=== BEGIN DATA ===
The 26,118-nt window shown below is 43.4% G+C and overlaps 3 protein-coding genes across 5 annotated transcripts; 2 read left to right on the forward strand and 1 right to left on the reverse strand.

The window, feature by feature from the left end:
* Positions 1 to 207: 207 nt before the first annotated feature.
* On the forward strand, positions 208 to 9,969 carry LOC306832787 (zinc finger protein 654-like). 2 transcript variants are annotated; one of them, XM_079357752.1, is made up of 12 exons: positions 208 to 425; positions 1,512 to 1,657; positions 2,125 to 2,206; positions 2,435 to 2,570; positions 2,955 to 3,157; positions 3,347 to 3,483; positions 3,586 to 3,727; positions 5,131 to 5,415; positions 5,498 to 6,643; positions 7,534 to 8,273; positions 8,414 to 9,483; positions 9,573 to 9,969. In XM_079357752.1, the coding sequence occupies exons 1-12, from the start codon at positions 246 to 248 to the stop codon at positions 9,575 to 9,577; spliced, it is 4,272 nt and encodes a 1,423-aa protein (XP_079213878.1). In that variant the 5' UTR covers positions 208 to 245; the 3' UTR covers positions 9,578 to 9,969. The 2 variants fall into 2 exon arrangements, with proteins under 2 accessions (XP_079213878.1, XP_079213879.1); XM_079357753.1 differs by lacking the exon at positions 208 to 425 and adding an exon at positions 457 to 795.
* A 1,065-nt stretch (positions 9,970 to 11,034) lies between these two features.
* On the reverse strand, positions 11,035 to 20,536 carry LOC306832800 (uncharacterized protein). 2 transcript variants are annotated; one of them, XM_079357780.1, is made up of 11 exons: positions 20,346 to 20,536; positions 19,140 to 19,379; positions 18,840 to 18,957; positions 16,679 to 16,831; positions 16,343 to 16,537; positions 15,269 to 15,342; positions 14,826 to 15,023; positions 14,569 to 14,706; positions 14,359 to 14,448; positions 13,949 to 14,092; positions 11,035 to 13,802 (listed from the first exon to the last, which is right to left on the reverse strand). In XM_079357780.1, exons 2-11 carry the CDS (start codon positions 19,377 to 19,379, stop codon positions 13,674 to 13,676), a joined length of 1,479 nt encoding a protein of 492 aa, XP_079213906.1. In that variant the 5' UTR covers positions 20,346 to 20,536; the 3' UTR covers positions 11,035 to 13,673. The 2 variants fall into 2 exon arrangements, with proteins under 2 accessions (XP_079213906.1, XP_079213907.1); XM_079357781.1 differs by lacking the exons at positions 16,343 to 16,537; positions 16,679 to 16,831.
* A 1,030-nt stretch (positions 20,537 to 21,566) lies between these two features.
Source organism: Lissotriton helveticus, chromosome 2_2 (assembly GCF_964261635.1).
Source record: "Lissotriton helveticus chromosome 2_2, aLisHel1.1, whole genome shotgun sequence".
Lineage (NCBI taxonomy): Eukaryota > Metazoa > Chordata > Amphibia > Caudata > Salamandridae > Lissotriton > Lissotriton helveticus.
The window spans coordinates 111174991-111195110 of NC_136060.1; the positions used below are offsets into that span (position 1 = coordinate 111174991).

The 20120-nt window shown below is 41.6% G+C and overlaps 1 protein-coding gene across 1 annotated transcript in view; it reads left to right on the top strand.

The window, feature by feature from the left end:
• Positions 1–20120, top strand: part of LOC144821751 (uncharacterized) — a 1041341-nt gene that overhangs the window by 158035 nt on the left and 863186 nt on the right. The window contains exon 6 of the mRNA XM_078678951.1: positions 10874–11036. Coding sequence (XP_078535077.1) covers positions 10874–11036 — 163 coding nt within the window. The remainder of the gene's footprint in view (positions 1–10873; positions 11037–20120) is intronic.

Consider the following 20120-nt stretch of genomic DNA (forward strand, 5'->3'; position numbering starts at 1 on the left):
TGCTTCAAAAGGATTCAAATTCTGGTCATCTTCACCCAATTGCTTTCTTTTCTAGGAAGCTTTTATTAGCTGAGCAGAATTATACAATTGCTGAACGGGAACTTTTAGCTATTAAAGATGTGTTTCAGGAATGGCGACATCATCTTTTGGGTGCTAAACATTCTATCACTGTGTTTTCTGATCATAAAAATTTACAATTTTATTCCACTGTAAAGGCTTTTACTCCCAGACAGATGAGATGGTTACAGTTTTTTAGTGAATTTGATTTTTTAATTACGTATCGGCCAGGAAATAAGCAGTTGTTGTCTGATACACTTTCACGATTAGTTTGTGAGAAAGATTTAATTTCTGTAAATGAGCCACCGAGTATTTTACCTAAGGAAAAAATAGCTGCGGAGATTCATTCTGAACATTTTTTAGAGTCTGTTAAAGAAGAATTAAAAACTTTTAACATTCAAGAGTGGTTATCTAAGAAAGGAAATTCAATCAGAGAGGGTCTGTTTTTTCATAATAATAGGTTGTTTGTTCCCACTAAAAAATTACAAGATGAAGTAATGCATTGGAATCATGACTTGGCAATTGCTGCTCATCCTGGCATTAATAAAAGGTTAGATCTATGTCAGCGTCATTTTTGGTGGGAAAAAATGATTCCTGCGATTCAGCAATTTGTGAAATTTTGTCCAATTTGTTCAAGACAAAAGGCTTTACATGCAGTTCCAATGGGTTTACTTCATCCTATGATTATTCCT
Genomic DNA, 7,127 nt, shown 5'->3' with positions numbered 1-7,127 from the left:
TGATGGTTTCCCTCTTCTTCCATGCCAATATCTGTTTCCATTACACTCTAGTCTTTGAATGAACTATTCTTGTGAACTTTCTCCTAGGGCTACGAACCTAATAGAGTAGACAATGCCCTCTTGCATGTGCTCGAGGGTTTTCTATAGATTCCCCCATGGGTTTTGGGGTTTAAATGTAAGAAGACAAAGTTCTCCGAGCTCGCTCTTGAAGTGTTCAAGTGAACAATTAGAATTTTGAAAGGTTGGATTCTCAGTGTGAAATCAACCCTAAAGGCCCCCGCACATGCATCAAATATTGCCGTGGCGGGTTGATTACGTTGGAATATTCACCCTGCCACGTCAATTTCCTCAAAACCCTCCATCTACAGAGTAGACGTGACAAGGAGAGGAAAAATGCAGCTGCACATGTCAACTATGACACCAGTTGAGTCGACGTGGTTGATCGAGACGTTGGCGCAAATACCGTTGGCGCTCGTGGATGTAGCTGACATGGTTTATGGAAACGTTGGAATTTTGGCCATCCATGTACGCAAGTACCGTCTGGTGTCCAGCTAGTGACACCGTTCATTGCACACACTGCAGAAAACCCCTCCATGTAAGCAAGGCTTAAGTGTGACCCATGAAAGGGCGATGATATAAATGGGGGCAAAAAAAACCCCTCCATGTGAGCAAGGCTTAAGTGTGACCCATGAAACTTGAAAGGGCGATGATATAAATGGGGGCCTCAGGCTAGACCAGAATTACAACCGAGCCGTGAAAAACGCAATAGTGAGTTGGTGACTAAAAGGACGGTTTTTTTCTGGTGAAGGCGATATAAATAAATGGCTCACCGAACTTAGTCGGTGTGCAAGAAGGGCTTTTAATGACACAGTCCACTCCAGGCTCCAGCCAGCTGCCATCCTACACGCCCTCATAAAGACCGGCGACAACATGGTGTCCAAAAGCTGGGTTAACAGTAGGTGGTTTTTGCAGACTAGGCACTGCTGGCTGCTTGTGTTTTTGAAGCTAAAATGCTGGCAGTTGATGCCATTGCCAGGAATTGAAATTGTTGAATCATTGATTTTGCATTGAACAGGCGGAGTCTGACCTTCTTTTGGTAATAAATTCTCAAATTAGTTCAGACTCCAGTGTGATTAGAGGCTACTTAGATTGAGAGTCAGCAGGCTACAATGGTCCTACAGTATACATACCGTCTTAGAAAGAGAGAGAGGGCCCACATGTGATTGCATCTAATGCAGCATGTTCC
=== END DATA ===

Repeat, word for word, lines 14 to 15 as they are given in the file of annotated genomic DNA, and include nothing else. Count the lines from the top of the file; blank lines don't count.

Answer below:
• Positions 1–20120, top strand: part of LOC144821751 (uncharacterized) — a 1041341-nt gene that overhangs the window by 158035 nt on the left and 863186 nt on the right. The window contains exon 6 of the mRNA XM_078678951.1: positions 10874–11036. Coding sequence (XP_078535077.1) covers positions 10874–11036 — 163 coding nt within the window. The remainder of the gene's footprint in view (positions 1–10873; positions 11037–20120) is intronic.

Consider the following 20120-nt stretch of genomic DNA (forward strand, 5'->3'; position numbering starts at 1 on the left):